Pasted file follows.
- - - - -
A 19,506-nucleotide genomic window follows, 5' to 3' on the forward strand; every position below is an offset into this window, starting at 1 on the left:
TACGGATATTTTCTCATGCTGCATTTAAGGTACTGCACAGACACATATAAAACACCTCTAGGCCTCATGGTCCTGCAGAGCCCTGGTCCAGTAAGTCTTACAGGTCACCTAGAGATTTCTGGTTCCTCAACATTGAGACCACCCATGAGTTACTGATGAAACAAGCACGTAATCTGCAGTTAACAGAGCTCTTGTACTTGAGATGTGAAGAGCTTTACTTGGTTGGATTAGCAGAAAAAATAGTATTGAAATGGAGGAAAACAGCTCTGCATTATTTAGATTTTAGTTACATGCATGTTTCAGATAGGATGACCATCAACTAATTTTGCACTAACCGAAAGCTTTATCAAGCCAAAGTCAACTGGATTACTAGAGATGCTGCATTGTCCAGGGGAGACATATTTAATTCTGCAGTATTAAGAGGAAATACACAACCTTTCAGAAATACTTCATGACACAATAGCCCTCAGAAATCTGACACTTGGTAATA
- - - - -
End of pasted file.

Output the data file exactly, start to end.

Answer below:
A 19,506-nucleotide genomic window follows, 5' to 3' on the forward strand; every position below is an offset into this window, starting at 1 on the left:
TACGGATATTTTCTCATGCTGCATTTAAGGTACTGCACAGACACATATAAAACACCTCTAGGCCTCATGGTCCTGCAGAGCCCTGGTCCAGTAAGTCTTACAGGTCACCTAGAGATTTCTGGTTCCTCAACATTGAGACCACCCATGAGTTACTGATGAAACAAGCACGTAATCTGCAGTTAACAGAGCTCTTGTACTTGAGATGTGAAGAGCTTTACTTGGTTGGATTAGCAGAAAAAATAGTATTGAAATGGAGGAAAACAGCTCTGCATTATTTAGATTTTAGTTACATGCATGTTTCAGATAGGATGACCATCAACTAATTTTGCACTAACCGAAAGCTTTATCAAGCCAAAGTCAACTGGATTACTAGAGATGCTGCATTGTCCAGGGGAGACATATTTAATTCTGCAGTATTAAGAGGAAATACACAACCTTTCAGAAATACTTCATGACACAATAGCCCTCAGAAATCTGACACTTGGTAATA